On our company's website there's a list of projects. One of them can be chosen by clicking on the button Choose the project. In my opinion there should be a instead of the, because we are not pointing on a specific project.

Am I right or wrong? And why? Unfortunately, rules can't clarify this question for me.(

  • 2
    "Choose the project" indeed makes no sense, because if it's the project, it has already been chosen for you. That being said, on buttons, in menus, and elsewhere in interfaces, articles are typically omitted altogether. "Choose project".
    – RegDwigнt
    Jul 3, 2014 at 10:45
  • 2
    Does one of our favourite questions not help here?
    – Andrew Leach
    Jul 3, 2014 at 10:55
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    I don't have a problem with either article here. Either way is shorthand and in the case of "Choose the project" it could be shorthand for "Choose the project you want to work on". Having said that, I'd also recommend omitting the article altogether. I'd usually use "Select" rather than "Choose", too.
    – Rupe
    Jul 3, 2014 at 11:51
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    @Rupe I really feel like even for "choose the project you want to work on", something like "choose your project" would be a more natural (and indeed more common) shorthand. Though the zero-article variant probably beats them all combined.
    – RegDwigнt
    Jul 3, 2014 at 17:55
  • Is there a separate button that goes with each project? In that case, I would suggest "Choose this project." It's unclear to me how you can click on one button to pick between many projects
    – pazzo
    Oct 12, 2014 at 8:35

1 Answer 1


Given that the list contains multiple projects, and that you are inviting site visitors to choose one of them, there can be no question that the wording "Choose a project" describes the invited conduct clearly and accurately.

That doesn't mean that "Choose the project" is indefensible as wording. If I were intent on defending that wording, I would argue that "Choose the project" is simply a shortened form of a longer invitation/instruction:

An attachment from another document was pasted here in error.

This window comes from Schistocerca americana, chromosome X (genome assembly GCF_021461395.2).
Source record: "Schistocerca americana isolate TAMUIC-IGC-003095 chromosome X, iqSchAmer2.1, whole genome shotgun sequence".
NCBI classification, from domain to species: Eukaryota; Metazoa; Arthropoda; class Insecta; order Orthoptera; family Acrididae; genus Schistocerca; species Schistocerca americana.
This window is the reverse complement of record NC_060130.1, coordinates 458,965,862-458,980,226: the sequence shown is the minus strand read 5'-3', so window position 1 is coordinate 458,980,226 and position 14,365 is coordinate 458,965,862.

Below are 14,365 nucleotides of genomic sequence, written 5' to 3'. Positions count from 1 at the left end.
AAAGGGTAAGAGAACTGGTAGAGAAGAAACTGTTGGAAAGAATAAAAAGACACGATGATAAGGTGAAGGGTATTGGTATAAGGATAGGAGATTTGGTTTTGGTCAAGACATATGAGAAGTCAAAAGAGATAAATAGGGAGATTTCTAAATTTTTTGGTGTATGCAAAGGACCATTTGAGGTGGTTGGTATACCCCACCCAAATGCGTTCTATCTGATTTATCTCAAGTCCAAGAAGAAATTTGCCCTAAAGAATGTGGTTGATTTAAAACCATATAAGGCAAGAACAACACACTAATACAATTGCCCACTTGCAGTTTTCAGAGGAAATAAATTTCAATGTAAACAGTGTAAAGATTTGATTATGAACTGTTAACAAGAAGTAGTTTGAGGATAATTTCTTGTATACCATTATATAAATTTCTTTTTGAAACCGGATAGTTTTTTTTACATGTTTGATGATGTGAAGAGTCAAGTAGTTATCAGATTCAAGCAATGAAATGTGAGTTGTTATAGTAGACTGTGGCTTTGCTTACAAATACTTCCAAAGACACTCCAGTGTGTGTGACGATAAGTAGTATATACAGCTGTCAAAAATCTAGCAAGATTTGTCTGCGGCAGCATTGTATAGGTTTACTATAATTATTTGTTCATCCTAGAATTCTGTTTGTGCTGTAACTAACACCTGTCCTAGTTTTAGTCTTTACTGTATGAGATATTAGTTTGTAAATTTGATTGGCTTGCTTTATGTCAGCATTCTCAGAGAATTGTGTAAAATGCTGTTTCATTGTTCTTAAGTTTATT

Choose the project [that you'd like to examine in depth, or download, or whatever].

So it's not indefensible—and indeed, as one or more commenters above have noted, a similar truncation may be attributed to your preferred wording:

Choose a project [to examine in depth, download, or whatever].

Still, like you, I see a difference in immediate clarity between extending a deck of fanned-out cards toward someone and saying "Pick a card," and doing the same thing but saying "Pick the card."

  • But why do we say "Pick a card" in this situation?
    – pazzo
    Oct 12, 2014 at 9:14
  • The implication of my answer is "For the same reason that one might say 'Choose a project'"—namely, that we are inviting the hearer or reader to choose any one of the proffered items, not a particular one that we have designated as "the card [or project]."
    – Sven Yargs
    Oct 12, 2014 at 9:19
  • I got that. I'm referring solely to the card-picking scenario. I'm trying to understand the underlying question of why the dealer says a rather than the. Either "a card" is a indefinite generic NP. If not, I thought the only other consideration in choosing among articles is whether the speaker assumes the listener knows which card the speaker is talking about. (Don't mind me, I'm trying to wrap my head around why native speakers choose the article we do in our utterances.)
    – pazzo
    Oct 12, 2014 at 9:38

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